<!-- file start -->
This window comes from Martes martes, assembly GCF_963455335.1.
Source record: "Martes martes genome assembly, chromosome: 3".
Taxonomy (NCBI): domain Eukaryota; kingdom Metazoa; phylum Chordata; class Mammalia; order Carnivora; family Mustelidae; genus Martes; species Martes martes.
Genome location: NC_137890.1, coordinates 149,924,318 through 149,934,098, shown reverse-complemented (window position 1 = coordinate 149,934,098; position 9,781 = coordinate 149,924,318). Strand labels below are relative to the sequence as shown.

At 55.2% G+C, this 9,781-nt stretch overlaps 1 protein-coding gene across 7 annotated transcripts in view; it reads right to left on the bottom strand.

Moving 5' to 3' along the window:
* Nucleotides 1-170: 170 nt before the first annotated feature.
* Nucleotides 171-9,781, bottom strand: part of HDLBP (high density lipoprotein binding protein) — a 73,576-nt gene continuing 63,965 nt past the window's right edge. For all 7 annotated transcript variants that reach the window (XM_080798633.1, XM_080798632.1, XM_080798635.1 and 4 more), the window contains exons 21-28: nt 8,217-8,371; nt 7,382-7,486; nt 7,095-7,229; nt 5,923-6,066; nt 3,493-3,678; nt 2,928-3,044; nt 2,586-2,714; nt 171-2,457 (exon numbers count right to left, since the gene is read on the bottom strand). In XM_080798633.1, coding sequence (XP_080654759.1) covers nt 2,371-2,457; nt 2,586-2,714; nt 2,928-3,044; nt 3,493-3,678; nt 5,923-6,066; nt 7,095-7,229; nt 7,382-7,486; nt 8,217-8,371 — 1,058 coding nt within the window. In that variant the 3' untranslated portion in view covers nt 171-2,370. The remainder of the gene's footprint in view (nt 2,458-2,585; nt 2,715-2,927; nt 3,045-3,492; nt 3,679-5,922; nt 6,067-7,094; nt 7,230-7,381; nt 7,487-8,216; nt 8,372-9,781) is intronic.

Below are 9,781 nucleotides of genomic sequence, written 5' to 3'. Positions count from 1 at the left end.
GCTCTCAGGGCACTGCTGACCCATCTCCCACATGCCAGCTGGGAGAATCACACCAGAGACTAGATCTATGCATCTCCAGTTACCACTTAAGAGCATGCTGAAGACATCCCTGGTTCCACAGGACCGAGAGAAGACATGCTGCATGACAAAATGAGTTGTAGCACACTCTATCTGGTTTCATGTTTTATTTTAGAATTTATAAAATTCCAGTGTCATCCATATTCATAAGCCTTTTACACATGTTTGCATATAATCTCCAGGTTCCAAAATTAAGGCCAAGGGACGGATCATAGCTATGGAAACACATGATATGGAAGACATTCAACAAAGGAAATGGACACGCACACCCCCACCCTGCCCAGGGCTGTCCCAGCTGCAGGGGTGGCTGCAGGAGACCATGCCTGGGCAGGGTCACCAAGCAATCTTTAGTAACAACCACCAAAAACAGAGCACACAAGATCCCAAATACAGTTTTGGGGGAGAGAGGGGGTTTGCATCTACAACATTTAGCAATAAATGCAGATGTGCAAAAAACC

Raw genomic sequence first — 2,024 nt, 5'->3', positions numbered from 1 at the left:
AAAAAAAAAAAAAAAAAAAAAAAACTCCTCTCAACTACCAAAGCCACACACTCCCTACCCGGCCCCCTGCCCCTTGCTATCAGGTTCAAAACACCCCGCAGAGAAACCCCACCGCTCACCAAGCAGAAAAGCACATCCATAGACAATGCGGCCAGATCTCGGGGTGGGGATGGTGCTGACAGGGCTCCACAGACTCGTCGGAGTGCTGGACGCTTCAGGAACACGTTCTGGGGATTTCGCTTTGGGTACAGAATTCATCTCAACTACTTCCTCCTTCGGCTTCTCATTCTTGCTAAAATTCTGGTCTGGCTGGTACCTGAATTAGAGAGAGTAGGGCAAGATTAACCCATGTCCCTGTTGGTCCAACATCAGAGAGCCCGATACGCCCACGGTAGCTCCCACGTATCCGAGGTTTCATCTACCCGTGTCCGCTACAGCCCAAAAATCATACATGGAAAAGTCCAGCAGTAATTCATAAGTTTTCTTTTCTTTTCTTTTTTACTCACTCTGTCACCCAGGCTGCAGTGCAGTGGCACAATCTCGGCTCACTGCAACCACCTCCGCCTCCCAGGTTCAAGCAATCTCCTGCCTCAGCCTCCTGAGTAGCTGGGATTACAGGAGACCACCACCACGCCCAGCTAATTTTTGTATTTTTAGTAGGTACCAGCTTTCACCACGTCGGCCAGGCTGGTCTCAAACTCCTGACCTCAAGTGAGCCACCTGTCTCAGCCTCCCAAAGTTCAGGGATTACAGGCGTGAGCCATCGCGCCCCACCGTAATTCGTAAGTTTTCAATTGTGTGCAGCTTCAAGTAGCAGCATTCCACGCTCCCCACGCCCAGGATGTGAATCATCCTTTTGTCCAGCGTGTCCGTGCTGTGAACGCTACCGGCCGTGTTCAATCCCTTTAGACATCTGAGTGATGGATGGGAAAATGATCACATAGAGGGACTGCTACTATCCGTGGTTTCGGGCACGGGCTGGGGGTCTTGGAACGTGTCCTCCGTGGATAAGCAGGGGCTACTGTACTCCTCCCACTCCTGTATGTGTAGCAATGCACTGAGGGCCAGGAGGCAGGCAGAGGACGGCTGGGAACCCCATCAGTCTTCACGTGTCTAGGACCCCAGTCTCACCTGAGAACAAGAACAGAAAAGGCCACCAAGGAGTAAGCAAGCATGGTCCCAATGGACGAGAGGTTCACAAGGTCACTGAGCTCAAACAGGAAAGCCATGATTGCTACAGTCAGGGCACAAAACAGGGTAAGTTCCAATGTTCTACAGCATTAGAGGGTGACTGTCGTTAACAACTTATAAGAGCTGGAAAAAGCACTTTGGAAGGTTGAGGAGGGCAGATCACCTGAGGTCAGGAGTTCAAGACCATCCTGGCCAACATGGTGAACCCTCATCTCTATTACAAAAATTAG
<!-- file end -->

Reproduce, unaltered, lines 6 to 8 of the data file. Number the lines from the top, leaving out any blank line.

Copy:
Moving 5' to 3' along the window:
* Nucleotides 1-170: 170 nt before the first annotated feature.
* Nucleotides 171-9,781, bottom strand: part of HDLBP (high density lipoprotein binding protein) — a 73,576-nt gene continuing 63,965 nt past the window's right edge. For all 7 annotated transcript variants that reach the window (XM_080798633.1, XM_080798632.1, XM_080798635.1 and 4 more), the window contains exons 21-28: nt 8,217-8,371; nt 7,382-7,486; nt 7,095-7,229; nt 5,923-6,066; nt 3,493-3,678; nt 2,928-3,044; nt 2,586-2,714; nt 171-2,457 (exon numbers count right to left, since the gene is read on the bottom strand). In XM_080798633.1, coding sequence (XP_080654759.1) covers nt 2,371-2,457; nt 2,586-2,714; nt 2,928-3,044; nt 3,493-3,678; nt 5,923-6,066; nt 7,095-7,229; nt 7,382-7,486; nt 8,217-8,371 — 1,058 coding nt within the window. In that variant the 3' untranslated portion in view covers nt 171-2,370. The remainder of the gene's footprint in view (nt 2,458-2,585; nt 2,715-2,927; nt 3,045-3,492; nt 3,679-5,922; nt 6,067-7,094; nt 7,230-7,381; nt 7,487-8,216; nt 8,372-9,781) is intronic.